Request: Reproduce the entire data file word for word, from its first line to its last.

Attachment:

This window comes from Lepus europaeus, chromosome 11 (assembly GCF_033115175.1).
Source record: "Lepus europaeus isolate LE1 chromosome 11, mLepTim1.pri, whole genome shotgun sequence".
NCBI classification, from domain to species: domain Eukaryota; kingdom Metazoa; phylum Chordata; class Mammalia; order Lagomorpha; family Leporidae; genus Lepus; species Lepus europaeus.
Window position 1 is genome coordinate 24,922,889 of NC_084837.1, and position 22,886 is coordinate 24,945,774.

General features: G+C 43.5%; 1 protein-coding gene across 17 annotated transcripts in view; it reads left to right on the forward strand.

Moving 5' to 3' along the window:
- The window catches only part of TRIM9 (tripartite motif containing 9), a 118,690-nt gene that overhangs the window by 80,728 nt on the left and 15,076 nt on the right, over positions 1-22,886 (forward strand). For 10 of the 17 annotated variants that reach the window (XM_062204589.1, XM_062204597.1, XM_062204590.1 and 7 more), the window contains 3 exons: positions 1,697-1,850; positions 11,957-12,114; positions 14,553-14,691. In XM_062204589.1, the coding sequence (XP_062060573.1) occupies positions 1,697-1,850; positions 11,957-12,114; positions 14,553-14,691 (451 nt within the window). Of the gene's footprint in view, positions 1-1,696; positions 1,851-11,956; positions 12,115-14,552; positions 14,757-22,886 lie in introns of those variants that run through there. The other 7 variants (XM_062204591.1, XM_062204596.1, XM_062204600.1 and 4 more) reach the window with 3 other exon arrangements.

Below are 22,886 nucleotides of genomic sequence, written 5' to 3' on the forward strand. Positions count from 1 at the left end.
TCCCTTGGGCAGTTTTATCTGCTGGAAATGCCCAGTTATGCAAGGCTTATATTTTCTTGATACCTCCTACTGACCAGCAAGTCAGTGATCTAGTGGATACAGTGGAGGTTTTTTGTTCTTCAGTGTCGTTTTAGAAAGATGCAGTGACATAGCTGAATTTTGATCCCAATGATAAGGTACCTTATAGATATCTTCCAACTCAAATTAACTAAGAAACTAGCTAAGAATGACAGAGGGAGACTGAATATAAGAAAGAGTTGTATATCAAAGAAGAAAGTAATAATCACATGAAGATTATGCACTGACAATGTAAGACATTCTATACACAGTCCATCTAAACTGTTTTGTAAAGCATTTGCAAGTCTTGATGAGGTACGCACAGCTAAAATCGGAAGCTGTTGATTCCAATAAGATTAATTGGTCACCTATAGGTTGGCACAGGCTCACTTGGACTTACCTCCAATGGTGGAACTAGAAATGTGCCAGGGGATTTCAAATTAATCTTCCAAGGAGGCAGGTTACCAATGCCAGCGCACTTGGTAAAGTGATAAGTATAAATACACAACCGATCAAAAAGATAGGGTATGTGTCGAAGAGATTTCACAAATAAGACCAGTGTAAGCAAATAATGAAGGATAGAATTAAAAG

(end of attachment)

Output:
This window comes from Lepus europaeus, chromosome 11 (assembly GCF_033115175.1).
Source record: "Lepus europaeus isolate LE1 chromosome 11, mLepTim1.pri, whole genome shotgun sequence".
NCBI classification, from domain to species: domain Eukaryota; kingdom Metazoa; phylum Chordata; class Mammalia; order Lagomorpha; family Leporidae; genus Lepus; species Lepus europaeus.
Window position 1 is genome coordinate 24,922,889 of NC_084837.1, and position 22,886 is coordinate 24,945,774.

General features: G+C 43.5%; 1 protein-coding gene across 17 annotated transcripts in view; it reads left to right on the forward strand.

Moving 5' to 3' along the window:
- The window catches only part of TRIM9 (tripartite motif containing 9), a 118,690-nt gene that overhangs the window by 80,728 nt on the left and 15,076 nt on the right, over positions 1-22,886 (forward strand). For 10 of the 17 annotated variants that reach the window (XM_062204589.1, XM_062204597.1, XM_062204590.1 and 7 more), the window contains 3 exons: positions 1,697-1,850; positions 11,957-12,114; positions 14,553-14,691. In XM_062204589.1, the coding sequence (XP_062060573.1) occupies positions 1,697-1,850; positions 11,957-12,114; positions 14,553-14,691 (451 nt within the window). Of the gene's footprint in view, positions 1-1,696; positions 1,851-11,956; positions 12,115-14,552; positions 14,757-22,886 lie in introns of those variants that run through there. The other 7 variants (XM_062204591.1, XM_062204596.1, XM_062204600.1 and 4 more) reach the window with 3 other exon arrangements.

Below are 22,886 nucleotides of genomic sequence, written 5' to 3' on the forward strand. Positions count from 1 at the left end.
TCCCTTGGGCAGTTTTATCTGCTGGAAATGCCCAGTTATGCAAGGCTTATATTTTCTTGATACCTCCTACTGACCAGCAAGTCAGTGATCTAGTGGATACAGTGGAGGTTTTTTGTTCTTCAGTGTCGTTTTAGAAAGATGCAGTGACATAGCTGAATTTTGATCCCAATGATAAGGTACCTTATAGATATCTTCCAACTCAAATTAACTAAGAAACTAGCTAAGAATGACAGAGGGAGACTGAATATAAGAAAGAGTTGTATATCAAAGAAGAAAGTAATAATCACATGAAGATTATGCACTGACAATGTAAGACATTCTATACACAGTCCATCTAAACTGTTTTGTAAAGCATTTGCAAGTCTTGATGAGGTACGCACAGCTAAAATCGGAAGCTGTTGATTCCAATAAGATTAATTGGTCACCTATAGGTTGGCACAGGCTCACTTGGACTTACCTCCAATGGTGGAACTAGAAATGTGCCAGGGGATTTCAAATTAATCTTCCAAGGAGGCAGGTTACCAATGCCAGCGCACTTGGTAAAGTGATAAGTATAAATACACAACCGATCAAAAAGATAGGGTATGTGTCGAAGAGATTTCACAAATAAGACCAGTGTAAGCAAATAATGAAGGATAGAATTAAAAG